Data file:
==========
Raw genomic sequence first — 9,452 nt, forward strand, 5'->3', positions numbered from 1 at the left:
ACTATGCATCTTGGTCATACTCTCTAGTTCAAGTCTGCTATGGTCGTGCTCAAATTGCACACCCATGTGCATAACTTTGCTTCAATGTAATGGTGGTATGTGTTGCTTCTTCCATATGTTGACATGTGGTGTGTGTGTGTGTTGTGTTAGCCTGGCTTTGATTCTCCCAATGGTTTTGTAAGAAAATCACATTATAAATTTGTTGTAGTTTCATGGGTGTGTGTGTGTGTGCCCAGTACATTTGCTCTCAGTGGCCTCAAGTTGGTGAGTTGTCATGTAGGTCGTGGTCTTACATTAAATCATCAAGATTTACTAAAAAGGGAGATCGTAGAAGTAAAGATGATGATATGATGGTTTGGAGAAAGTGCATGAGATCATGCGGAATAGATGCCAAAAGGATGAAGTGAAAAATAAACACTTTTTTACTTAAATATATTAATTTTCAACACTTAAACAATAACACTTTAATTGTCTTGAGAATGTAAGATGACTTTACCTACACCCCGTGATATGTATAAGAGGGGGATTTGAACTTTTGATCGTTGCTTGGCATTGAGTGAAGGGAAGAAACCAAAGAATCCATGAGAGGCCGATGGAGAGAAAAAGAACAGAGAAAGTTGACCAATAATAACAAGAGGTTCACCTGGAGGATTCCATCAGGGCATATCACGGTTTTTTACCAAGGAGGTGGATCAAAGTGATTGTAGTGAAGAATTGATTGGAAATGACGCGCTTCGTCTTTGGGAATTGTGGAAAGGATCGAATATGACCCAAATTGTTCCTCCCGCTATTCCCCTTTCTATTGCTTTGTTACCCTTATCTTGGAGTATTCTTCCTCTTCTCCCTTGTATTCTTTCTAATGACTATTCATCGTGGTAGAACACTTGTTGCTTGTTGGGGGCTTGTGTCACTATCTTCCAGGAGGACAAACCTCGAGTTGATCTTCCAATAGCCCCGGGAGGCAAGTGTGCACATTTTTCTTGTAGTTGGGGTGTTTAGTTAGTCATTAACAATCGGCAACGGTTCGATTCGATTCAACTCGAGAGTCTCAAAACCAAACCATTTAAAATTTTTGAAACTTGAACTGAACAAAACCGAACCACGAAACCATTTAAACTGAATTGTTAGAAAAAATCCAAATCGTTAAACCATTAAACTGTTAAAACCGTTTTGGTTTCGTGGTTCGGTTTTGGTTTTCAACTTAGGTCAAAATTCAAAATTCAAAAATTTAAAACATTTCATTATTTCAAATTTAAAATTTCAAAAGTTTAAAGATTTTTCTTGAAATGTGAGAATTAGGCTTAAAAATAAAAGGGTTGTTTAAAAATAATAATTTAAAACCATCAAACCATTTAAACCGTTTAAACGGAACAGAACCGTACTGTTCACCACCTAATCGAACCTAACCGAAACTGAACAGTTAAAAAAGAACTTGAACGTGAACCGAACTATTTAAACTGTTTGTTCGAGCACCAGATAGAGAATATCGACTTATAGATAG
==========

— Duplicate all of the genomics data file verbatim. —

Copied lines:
Raw genomic sequence first — 9,452 nt, forward strand, 5'->3', positions numbered from 1 at the left:
ACTATGCATCTTGGTCATACTCTCTAGTTCAAGTCTGCTATGGTCGTGCTCAAATTGCACACCCATGTGCATAACTTTGCTTCAATGTAATGGTGGTATGTGTTGCTTCTTCCATATGTTGACATGTGGTGTGTGTGTGTGTTGTGTTAGCCTGGCTTTGATTCTCCCAATGGTTTTGTAAGAAAATCACATTATAAATTTGTTGTAGTTTCATGGGTGTGTGTGTGTGTGCCCAGTACATTTGCTCTCAGTGGCCTCAAGTTGGTGAGTTGTCATGTAGGTCGTGGTCTTACATTAAATCATCAAGATTTACTAAAAAGGGAGATCGTAGAAGTAAAGATGATGATATGATGGTTTGGAGAAAGTGCATGAGATCATGCGGAATAGATGCCAAAAGGATGAAGTGAAAAATAAACACTTTTTTACTTAAATATATTAATTTTCAACACTTAAACAATAACACTTTAATTGTCTTGAGAATGTAAGATGACTTTACCTACACCCCGTGATATGTATAAGAGGGGGATTTGAACTTTTGATCGTTGCTTGGCATTGAGTGAAGGGAAGAAACCAAAGAATCCATGAGAGGCCGATGGAGAGAAAAAGAACAGAGAAAGTTGACCAATAATAACAAGAGGTTCACCTGGAGGATTCCATCAGGGCATATCACGGTTTTTTACCAAGGAGGTGGATCAAAGTGATTGTAGTGAAGAATTGATTGGAAATGACGCGCTTCGTCTTTGGGAATTGTGGAAAGGATCGAATATGACCCAAATTGTTCCTCCCGCTATTCCCCTTTCTATTGCTTTGTTACCCTTATCTTGGAGTATTCTTCCTCTTCTCCCTTGTATTCTTTCTAATGACTATTCATCGTGGTAGAACACTTGTTGCTTGTTGGGGGCTTGTGTCACTATCTTCCAGGAGGACAAACCTCGAGTTGATCTTCCAATAGCCCCGGGAGGCAAGTGTGCACATTTTTCTTGTAGTTGGGGTGTTTAGTTAGTCATTAACAATCGGCAACGGTTCGATTCGATTCAACTCGAGAGTCTCAAAACCAAACCATTTAAAATTTTTGAAACTTGAACTGAACAAAACCGAACCACGAAACCATTTAAACTGAATTGTTAGAAAAAATCCAAATCGTTAAACCATTAAACTGTTAAAACCGTTTTGGTTTCGTGGTTCGGTTTTGGTTTTCAACTTAGGTCAAAATTCAAAATTCAAAAATTTAAAACATTTCATTATTTCAAATTTAAAATTTCAAAAGTTTAAAGATTTTTCTTGAAATGTGAGAATTAGGCTTAAAAATAAAAGGGTTGTTTAAAAATAATAATTTAAAACCATCAAACCATTTAAACCGTTTAAACGGAACAGAACCGTACTGTTCACCACCTAATCGAACCTAACCGAAACTGAACAGTTAAAAAAGAACTTGAACGTGAACCGAACTATTTAAACTGTTTGTTCGAGCACCAGATAGAGAATATCGACTTATAGATAG